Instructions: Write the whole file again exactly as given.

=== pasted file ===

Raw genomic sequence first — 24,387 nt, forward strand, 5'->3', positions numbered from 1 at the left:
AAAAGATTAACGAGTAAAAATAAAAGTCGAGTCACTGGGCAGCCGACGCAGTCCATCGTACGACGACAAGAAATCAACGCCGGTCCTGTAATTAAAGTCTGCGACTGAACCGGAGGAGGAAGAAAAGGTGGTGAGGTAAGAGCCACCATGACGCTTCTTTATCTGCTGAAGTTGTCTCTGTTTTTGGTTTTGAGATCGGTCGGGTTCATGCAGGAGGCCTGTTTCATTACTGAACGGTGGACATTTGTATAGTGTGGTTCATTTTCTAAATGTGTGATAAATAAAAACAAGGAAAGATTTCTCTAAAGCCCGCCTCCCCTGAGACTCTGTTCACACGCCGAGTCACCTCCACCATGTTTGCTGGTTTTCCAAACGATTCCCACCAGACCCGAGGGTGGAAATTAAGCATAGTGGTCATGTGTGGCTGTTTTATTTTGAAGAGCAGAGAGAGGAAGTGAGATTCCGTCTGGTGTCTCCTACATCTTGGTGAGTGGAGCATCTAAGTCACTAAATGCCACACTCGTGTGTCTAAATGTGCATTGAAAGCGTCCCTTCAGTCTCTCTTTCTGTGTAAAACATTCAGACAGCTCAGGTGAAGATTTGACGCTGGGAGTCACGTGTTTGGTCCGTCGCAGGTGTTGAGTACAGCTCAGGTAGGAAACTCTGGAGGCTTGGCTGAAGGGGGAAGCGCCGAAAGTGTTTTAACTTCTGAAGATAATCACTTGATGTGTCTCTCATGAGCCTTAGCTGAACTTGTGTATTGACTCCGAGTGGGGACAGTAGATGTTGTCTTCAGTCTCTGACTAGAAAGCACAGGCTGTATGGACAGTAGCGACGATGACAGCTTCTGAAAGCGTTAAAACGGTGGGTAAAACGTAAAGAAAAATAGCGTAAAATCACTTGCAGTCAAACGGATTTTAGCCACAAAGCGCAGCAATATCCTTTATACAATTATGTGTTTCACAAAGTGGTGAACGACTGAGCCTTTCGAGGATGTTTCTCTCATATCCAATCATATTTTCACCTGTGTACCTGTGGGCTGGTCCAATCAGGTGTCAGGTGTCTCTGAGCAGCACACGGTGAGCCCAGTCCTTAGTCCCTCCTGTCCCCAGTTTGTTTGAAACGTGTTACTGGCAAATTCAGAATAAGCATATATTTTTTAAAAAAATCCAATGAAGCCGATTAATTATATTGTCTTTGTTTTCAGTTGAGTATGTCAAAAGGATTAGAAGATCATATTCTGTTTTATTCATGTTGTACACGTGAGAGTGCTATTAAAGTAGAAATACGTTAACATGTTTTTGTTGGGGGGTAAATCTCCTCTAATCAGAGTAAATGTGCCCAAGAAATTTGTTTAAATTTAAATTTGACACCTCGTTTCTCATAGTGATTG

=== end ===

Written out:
Raw genomic sequence first — 24,387 nt, forward strand, 5'->3', positions numbered from 1 at the left:
AAAAGATTAACGAGTAAAAATAAAAGTCGAGTCACTGGGCAGCCGACGCAGTCCATCGTACGACGACAAGAAATCAACGCCGGTCCTGTAATTAAAGTCTGCGACTGAACCGGAGGAGGAAGAAAAGGTGGTGAGGTAAGAGCCACCATGACGCTTCTTTATCTGCTGAAGTTGTCTCTGTTTTTGGTTTTGAGATCGGTCGGGTTCATGCAGGAGGCCTGTTTCATTACTGAACGGTGGACATTTGTATAGTGTGGTTCATTTTCTAAATGTGTGATAAATAAAAACAAGGAAAGATTTCTCTAAAGCCCGCCTCCCCTGAGACTCTGTTCACACGCCGAGTCACCTCCACCATGTTTGCTGGTTTTCCAAACGATTCCCACCAGACCCGAGGGTGGAAATTAAGCATAGTGGTCATGTGTGGCTGTTTTATTTTGAAGAGCAGAGAGAGGAAGTGAGATTCCGTCTGGTGTCTCCTACATCTTGGTGAGTGGAGCATCTAAGTCACTAAATGCCACACTCGTGTGTCTAAATGTGCATTGAAAGCGTCCCTTCAGTCTCTCTTTCTGTGTAAAACATTCAGACAGCTCAGGTGAAGATTTGACGCTGGGAGTCACGTGTTTGGTCCGTCGCAGGTGTTGAGTACAGCTCAGGTAGGAAACTCTGGAGGCTTGGCTGAAGGGGGAAGCGCCGAAAGTGTTTTAACTTCTGAAGATAATCACTTGATGTGTCTCTCATGAGCCTTAGCTGAACTTGTGTATTGACTCCGAGTGGGGACAGTAGATGTTGTCTTCAGTCTCTGACTAGAAAGCACAGGCTGTATGGACAGTAGCGACGATGACAGCTTCTGAAAGCGTTAAAACGGTGGGTAAAACGTAAAGAAAAATAGCGTAAAATCACTTGCAGTCAAACGGATTTTAGCCACAAAGCGCAGCAATATCCTTTATACAATTATGTGTTTCACAAAGTGGTGAACGACTGAGCCTTTCGAGGATGTTTCTCTCATATCCAATCATATTTTCACCTGTGTACCTGTGGGCTGGTCCAATCAGGTGTCAGGTGTCTCTGAGCAGCACACGGTGAGCCCAGTCCTTAGTCCCTCCTGTCCCCAGTTTGTTTGAAACGTGTTACTGGCAAATTCAGAATAAGCATATATTTTTTAAAAAAATCCAATGAAGCCGATTAATTATATTGTCTTTGTTTTCAGTTGAGTATGTCAAAAGGATTAGAAGATCATATTCTGTTTTATTCATGTTGTACACGTGAGAGTGCTATTAAAGTAGAAATACGTTAACATGTTTTTGTTGGGGGGTAAATCTCCTCTAATCAGAGTAAATGTGCCCAAGAAATTTGTTTAAATTTAAATTTGACACCTCGTTTCTCATAGTGATTG